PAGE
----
Star Wars is among the greatest of cultural science fiction phenomena. The majority of Americans have a good level of awareness of the franchise, even if they haven't seen the films (although I'd wager more have than not), but simultaneously there's a good level of depth to the franchise that leaves the more casual fan in the dust. One such area might be the individual troops.
Sideshow Collectibles' exclusive 1/6 scale Militaries of Star Wars 212th Attack Battalion Utapau 2nd Airborne Company probably won't look familiar to many Star Wars fans. Personally, I don't recall seeing these soldiers appear in the films, but Utapau was the planet on which Obi-Wan Kenobi was ambushed following Supreme Chancellor Palpatine's initiation of Order 66. The included bio states that the 2nd Airborne Company were clone paratroopers who fought against General Grievous' droid army and were later called into action under Order 66.
One of the largest perks to the Star Wars franchise, as strange as it might sound, is simply that even the most obscure of characters end up receiving memorabilia. While some may not necessarily recognize a character, others will likely be overjoyed to see it in figure form.
Hit the jump for the review.
Figure Name: Militaries of Star Wars 212th Attack Battalion Utapau 2nd Airborne Company
The Utapau Airborne Trooper comes in a black and gray deco'd box with figure photos on all sides (the left and right sides have identical images). The back features what could be images from the film, as if to prove that you missed him in the background.
The sticker on the front denotes it as being a Sideshow Exclusive. This version (which includes an exclusive item) is limited to a thousand pieces.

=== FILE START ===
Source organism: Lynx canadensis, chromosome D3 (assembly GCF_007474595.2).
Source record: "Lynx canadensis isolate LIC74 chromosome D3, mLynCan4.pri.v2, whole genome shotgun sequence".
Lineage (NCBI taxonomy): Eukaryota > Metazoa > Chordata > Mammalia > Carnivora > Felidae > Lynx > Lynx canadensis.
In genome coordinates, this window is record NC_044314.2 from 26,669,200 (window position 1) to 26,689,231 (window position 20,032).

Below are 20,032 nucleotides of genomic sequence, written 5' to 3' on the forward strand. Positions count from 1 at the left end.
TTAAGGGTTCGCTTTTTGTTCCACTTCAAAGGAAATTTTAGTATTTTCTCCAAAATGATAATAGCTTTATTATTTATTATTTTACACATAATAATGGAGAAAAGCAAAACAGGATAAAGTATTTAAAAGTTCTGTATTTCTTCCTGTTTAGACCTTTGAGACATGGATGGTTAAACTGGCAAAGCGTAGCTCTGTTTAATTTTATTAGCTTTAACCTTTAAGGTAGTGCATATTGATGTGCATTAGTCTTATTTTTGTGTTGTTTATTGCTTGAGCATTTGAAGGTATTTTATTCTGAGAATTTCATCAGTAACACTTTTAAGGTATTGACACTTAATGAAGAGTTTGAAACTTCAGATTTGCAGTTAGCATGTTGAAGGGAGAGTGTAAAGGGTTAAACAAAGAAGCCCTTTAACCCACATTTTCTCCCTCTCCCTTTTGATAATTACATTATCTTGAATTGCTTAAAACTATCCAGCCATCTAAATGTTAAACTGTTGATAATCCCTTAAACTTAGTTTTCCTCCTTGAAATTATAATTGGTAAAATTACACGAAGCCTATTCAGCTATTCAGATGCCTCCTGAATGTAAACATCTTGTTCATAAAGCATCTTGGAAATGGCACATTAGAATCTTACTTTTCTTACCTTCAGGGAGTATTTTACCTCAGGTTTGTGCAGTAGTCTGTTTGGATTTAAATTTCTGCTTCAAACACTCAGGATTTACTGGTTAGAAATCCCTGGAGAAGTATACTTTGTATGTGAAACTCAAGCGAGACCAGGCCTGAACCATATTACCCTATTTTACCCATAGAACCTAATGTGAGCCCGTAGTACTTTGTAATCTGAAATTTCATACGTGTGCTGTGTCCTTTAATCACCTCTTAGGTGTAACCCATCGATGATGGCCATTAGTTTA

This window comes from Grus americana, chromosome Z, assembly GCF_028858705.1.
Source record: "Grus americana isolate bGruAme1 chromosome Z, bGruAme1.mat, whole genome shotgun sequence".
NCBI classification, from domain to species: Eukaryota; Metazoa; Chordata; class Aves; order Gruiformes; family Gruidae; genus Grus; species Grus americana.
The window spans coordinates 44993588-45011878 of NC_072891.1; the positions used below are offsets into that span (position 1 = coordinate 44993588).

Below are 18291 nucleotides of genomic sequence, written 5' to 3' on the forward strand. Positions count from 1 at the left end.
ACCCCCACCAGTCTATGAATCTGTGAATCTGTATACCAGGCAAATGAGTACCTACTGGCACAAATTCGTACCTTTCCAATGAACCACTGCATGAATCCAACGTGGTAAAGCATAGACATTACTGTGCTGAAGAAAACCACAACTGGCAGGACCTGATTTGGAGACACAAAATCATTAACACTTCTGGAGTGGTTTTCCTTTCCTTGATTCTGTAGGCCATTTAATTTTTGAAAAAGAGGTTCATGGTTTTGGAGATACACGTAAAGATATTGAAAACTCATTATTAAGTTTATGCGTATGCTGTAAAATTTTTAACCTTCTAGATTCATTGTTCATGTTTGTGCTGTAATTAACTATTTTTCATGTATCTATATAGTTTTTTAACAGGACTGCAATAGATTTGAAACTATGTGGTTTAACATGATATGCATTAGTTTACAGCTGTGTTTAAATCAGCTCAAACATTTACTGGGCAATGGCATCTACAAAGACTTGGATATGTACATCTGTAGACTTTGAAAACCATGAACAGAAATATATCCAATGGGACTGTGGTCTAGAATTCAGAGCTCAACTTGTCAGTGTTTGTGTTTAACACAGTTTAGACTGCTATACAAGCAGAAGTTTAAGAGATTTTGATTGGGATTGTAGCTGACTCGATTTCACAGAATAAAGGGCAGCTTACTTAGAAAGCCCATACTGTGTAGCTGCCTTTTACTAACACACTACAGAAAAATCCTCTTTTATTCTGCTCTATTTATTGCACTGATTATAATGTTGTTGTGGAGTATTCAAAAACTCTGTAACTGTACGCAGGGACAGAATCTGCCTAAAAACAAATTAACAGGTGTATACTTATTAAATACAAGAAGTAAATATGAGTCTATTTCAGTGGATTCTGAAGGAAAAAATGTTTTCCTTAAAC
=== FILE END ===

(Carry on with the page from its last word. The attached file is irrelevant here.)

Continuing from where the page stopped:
The inner box features separate containment for the Trooper and the bulk of his accessories, with a window for each. Included on the left portion are details about the general events of the prequel trilogy while the center portion (or right) features more character-specific information.
So apparently the armor was designed to survive a fall. I doubt the same is true of the figure, however, so I'd advise against recreating that sort of a scene.
The Trooper comes with an arsenal of accessories. There are thirteen alternate hands, ten of which comprise a set (closed fists, open hand with palm flat (signalling?) hands, thumbs up fists, weapon-holding fists, and "at ease" open hands (currently in use)). The remaining three hands are a pointing-with-one-finger right hand, a two fingered gesturing/signing left hand, and a V sign left hand (give peace a chance!). Also included are an alternate "toes up" pair of boots.
Weapon-wise, the Trooper is equipped with two DC-17 Pistol Blasters, a DC-15S Carbine Blaster, and a DC-15 A Rifle Blaster. There's also a small, removable satchel (currently displayed on the figure).
Finally we have the exclusive item, a nice character-specific stand that features the unit's colors and name.
The Carbine Blaster features a movable bit which I believe is meant to fold around the weapon to compensate for recoil. Otherwise it could be used to balance the blaster.
I don't own many 1/6 scale action figures (just a few DC Collectibles items) so I was relatively surprised by how light this figure feels. Given the size, I would have expected quite a bit more heft.
The Trooper features a sculpted body mold covered by some sort of nylon material which, in turn, is covered by the actual armor. The armor features a recurring two orange stripe motif that signifies the character's rank (as explained in the bio). Additionally, there's a fair amount of shadowing and "scoff marks" which presumably represent field exposure. I'm less sure about a series of deep, black marks on the figure. Are they supposed to represent chips? Blaster burns? Either way, that detailing strikes me as looking cheap and subsequently a little out of place.